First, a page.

It took Scott Lynch far longer to finish the third book in the Gentleman Bastard sequence than he planned, and the difficult gestation is occasionally visible in the released book.
Republic of Thieves took an extra four years to write according to the original schedule. But illness, divorce and depression tend to wreck the best-laid plans.
Republic of Thieves continues directly where the previous installment left off, with the protagonist leftally poisoned and their fortunes badly faded.
Desperation leads to an unhealthy employmemt, with the goal of rigging an election with subterfuge.
But this being a Locke Lamora-book, things are far from simple. The opposing crew mounts a counterattck at their electoral shenanigans. And the plot is run in two parallel timelines: one in the present, the other in the past. This time the result of the plotlines’ intersection is pretty much known from the beginning, which saps the power of the plot device considerably.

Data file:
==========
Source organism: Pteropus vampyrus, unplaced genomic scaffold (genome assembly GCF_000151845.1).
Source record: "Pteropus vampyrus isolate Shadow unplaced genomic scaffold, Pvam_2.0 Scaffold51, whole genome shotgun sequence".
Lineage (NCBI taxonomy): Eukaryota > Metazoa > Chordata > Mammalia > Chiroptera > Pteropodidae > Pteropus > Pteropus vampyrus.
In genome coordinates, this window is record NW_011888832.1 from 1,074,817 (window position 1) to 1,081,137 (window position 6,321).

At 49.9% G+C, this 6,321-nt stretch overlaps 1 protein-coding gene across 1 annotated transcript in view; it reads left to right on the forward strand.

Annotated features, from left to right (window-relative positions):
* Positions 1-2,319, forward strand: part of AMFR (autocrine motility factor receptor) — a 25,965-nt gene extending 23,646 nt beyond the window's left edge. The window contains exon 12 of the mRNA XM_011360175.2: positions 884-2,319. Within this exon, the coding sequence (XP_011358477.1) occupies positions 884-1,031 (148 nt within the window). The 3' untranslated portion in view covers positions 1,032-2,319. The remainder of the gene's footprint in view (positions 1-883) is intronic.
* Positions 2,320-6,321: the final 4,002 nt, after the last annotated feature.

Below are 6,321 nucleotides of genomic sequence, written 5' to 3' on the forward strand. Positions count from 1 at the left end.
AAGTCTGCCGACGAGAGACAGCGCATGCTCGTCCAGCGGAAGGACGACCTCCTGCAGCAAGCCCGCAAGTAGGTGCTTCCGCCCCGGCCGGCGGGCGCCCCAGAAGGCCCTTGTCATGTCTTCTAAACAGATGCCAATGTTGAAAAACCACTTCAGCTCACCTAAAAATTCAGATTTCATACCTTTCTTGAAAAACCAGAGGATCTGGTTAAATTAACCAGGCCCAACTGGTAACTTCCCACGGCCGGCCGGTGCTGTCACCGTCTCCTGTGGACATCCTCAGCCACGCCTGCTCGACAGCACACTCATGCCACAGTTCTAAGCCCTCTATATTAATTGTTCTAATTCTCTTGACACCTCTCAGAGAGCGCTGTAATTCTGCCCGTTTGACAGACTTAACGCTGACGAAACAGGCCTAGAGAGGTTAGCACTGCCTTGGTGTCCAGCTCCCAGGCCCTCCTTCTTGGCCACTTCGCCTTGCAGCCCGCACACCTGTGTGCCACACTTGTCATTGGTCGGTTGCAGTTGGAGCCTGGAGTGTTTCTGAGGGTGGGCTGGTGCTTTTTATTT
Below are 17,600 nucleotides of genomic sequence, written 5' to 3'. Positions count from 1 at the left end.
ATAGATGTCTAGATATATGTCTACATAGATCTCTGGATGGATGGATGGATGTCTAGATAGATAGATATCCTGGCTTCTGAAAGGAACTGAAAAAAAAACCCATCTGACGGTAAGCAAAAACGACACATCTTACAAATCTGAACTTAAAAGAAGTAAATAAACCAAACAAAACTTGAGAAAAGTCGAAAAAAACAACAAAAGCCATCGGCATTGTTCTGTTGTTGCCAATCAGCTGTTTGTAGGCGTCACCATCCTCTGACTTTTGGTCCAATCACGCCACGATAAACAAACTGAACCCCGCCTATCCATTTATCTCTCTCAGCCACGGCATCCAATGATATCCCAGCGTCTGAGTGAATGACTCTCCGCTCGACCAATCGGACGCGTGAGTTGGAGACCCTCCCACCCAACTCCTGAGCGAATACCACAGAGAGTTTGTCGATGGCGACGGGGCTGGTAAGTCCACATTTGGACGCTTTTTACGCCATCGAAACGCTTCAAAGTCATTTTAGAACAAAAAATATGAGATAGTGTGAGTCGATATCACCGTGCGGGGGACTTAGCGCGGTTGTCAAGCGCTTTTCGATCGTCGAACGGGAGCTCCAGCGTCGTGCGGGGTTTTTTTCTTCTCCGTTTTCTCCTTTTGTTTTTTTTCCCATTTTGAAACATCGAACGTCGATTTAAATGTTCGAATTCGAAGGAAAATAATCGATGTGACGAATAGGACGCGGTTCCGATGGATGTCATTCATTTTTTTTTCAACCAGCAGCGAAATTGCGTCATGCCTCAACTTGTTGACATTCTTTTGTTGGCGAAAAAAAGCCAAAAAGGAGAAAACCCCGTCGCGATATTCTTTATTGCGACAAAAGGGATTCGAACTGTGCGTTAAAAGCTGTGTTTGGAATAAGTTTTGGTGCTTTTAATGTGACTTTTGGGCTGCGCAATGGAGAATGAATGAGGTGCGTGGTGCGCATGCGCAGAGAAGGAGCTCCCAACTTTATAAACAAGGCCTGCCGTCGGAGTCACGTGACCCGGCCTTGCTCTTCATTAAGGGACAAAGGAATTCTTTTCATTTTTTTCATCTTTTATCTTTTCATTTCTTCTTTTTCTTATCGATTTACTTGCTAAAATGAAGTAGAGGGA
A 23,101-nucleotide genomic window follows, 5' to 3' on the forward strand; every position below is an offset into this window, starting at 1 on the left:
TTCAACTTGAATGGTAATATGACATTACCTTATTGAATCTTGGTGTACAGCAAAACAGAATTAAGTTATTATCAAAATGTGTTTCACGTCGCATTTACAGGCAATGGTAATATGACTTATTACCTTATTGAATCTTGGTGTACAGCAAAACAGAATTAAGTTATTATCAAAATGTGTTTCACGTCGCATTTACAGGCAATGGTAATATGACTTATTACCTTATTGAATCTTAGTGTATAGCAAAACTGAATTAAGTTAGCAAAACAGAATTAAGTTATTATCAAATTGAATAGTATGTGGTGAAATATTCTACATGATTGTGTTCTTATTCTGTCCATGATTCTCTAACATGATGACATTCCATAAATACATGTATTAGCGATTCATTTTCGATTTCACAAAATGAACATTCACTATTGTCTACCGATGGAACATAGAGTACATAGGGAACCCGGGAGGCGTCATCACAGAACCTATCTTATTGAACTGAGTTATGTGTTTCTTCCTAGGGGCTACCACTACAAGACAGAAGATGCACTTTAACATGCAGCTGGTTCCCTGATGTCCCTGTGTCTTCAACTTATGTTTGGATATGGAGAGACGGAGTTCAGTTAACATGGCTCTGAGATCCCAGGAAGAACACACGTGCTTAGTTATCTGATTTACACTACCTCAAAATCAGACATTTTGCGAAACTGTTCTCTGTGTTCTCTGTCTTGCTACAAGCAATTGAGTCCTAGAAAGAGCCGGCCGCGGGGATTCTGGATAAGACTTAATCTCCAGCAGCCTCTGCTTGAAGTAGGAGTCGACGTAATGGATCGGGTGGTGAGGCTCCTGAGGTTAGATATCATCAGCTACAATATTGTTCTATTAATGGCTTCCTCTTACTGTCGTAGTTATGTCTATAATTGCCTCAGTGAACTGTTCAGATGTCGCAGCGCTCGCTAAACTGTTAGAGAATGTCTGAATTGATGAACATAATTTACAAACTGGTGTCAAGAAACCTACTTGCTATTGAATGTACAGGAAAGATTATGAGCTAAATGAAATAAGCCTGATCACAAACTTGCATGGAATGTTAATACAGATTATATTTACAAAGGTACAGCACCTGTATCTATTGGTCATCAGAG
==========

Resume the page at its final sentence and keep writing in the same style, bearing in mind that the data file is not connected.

The world-building remains convincing, the characters head and shoulders above their fantasy brethren and the plot is an interesting change from the more straight-laced thievery in the previous novels.
Nonetheless, the book is quite uneven – at times it feels forced and stretched out, long sequences give the impression of being nothing but fillers.
And while the introduction of a Destiny for Locke doesn’t need retroactive continuity (having been left vague in the opening, anyway), it brings the book a few nudges closer to standard fantasy. Which may be a bad thing or not, the theme is a minor one in this book, so the jury is still out.
All in all I was pleased with the book. Its arrival cements that the author is not giving up, and despite the lulls in the plotting, there’s a lot of the old magic left. And obviously the finale of the book promises a lot more action in the next in the sequence.